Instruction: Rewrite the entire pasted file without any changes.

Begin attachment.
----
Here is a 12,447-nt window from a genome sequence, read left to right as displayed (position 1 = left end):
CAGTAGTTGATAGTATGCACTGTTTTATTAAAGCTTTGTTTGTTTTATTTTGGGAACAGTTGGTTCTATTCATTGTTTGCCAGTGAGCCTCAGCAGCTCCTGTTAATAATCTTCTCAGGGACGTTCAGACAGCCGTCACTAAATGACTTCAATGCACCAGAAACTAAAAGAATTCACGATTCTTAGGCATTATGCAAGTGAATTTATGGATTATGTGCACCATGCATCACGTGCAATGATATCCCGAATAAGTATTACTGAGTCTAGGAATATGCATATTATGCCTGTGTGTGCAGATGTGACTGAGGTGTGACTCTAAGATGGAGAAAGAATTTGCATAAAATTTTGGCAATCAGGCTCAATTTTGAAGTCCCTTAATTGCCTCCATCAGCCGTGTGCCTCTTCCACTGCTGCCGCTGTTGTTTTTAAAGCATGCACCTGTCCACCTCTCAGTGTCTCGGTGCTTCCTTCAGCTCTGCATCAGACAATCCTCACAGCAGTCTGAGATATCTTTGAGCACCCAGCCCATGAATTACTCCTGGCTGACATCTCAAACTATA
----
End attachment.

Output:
Here is a 12,447-nt window from a genome sequence, read left to right as displayed (position 1 = left end):
CAGTAGTTGATAGTATGCACTGTTTTATTAAAGCTTTGTTTGTTTTATTTTGGGAACAGTTGGTTCTATTCATTGTTTGCCAGTGAGCCTCAGCAGCTCCTGTTAATAATCTTCTCAGGGACGTTCAGACAGCCGTCACTAAATGACTTCAATGCACCAGAAACTAAAAGAATTCACGATTCTTAGGCATTATGCAAGTGAATTTATGGATTATGTGCACCATGCATCACGTGCAATGATATCCCGAATAAGTATTACTGAGTCTAGGAATATGCATATTATGCCTGTGTGTGCAGATGTGACTGAGGTGTGACTCTAAGATGGAGAAAGAATTTGCATAAAATTTTGGCAATCAGGCTCAATTTTGAAGTCCCTTAATTGCCTCCATCAGCCGTGTGCCTCTTCCACTGCTGCCGCTGTTGTTTTTAAAGCATGCACCTGTCCACCTCTCAGTGTCTCGGTGCTTCCTTCAGCTCTGCATCAGACAATCCTCACAGCAGTCTGAGATATCTTTGAGCACCCAGCCCATGAATTACTCCTGGCTGACATCTCAAACTATA